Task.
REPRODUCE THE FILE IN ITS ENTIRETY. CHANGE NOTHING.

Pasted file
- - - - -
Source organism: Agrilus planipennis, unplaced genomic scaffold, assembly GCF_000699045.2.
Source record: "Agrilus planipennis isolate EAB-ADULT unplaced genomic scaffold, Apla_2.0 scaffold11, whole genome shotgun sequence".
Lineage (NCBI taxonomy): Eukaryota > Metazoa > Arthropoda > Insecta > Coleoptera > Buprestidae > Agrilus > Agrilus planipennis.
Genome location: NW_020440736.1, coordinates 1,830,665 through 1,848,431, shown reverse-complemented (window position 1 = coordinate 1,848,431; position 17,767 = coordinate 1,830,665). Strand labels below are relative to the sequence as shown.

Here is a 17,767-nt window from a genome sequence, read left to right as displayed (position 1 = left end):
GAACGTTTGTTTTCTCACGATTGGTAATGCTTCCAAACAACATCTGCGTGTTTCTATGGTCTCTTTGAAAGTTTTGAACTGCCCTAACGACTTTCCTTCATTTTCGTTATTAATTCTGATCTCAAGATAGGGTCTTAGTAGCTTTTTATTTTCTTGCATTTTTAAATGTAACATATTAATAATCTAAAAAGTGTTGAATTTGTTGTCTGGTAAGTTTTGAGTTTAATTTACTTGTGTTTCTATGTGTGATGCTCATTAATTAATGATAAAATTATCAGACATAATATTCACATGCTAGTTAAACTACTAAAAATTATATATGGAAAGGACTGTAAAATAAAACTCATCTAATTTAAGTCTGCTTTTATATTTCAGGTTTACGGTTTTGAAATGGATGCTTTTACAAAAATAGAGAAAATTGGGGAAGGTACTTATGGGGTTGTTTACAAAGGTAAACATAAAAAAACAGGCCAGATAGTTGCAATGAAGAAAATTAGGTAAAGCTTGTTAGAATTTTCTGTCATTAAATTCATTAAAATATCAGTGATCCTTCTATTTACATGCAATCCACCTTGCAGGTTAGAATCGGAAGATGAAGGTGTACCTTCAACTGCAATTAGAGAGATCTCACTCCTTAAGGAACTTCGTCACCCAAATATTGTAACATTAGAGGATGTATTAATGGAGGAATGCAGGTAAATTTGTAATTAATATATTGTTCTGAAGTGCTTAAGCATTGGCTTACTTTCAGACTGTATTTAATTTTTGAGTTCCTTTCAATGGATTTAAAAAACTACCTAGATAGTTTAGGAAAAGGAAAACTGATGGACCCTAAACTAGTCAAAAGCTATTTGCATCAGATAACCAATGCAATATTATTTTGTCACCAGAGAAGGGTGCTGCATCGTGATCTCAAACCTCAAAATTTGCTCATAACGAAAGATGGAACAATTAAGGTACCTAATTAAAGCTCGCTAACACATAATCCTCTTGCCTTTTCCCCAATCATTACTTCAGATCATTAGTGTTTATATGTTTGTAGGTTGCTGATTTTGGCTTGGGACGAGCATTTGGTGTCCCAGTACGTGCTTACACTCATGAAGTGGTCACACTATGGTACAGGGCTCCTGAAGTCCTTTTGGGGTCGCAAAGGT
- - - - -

Source organism: Agrilus planipennis, unplaced genomic scaffold, assembly GCF_000699045.2.
Source record: "Agrilus planipennis isolate EAB-ADULT unplaced genomic scaffold, Apla_2.0 scaffold11, whole genome shotgun sequence".
Lineage (NCBI taxonomy): Eukaryota > Metazoa > Arthropoda > Insecta > Coleoptera > Buprestidae > Agrilus > Agrilus planipennis.
Genome location: NW_020440736.1, coordinates 1,830,665 through 1,848,431, shown reverse-complemented (window position 1 = coordinate 1,848,431; position 17,767 = coordinate 1,830,665). Strand labels below are relative to the sequence as shown.

Here is a 17,767-nt window from a genome sequence, read left to right as displayed (position 1 = left end):
GAACGTTTGTTTTCTCACGATTGGTAATGCTTCCAAACAACATCTGCGTGTTTCTATGGTCTCTTTGAAAGTTTTGAACTGCCCTAACGACTTTCCTTCATTTTCGTTATTAATTCTGATCTCAAGATAGGGTCTTAGTAGCTTTTTATTTTCTTGCATTTTTAAATGTAACATATTAATAATCTAAAAAGTGTTGAATTTGTTGTCTGGTAAGTTTTGAGTTTAATTTACTTGTGTTTCTATGTGTGATGCTCATTAATTAATGATAAAATTATCAGACATAATATTCACATGCTAGTTAAACTACTAAAAATTATATATGGAAAGGACTGTAAAATAAAACTCATCTAATTTAAGTCTGCTTTTATATTTCAGGTTTACGGTTTTGAAATGGATGCTTTTACAAAAATAGAGAAAATTGGGGAAGGTACTTATGGGGTTGTTTACAAAGGTAAACATAAAAAAACAGGCCAGATAGTTGCAATGAAGAAAATTAGGTAAAGCTTGTTAGAATTTTCTGTCATTAAATTCATTAAAATATCAGTGATCCTTCTATTTACATGCAATCCACCTTGCAGGTTAGAATCGGAAGATGAAGGTGTACCTTCAACTGCAATTAGAGAGATCTCACTCCTTAAGGAACTTCGTCACCCAAATATTGTAACATTAGAGGATGTATTAATGGAGGAATGCAGGTAAATTTGTAATTAATATATTGTTCTGAAGTGCTTAAGCATTGGCTTACTTTCAGACTGTATTTAATTTTTGAGTTCCTTTCAATGGATTTAAAAAACTACCTAGATAGTTTAGGAAAAGGAAAACTGATGGACCCTAAACTAGTCAAAAGCTATTTGCATCAGATAACCAATGCAATATTATTTTGTCACCAGAGAAGGGTGCTGCATCGTGATCTCAAACCTCAAAATTTGCTCATAACGAAAGATGGAACAATTAAGGTACCTAATTAAAGCTCGCTAACACATAATCCTCTTGCCTTTTCCCCAATCATTACTTCAGATCATTAGTGTTTATATGTTTGTAGGTTGCTGATTTTGGCTTGGGACGAGCATTTGGTGTCCCAGTACGTGCTTACACTCATGAAGTGGTCACACTATGGTACAGGGCTCCTGAAGTCCTTTTGGGGTCGCAAAGGT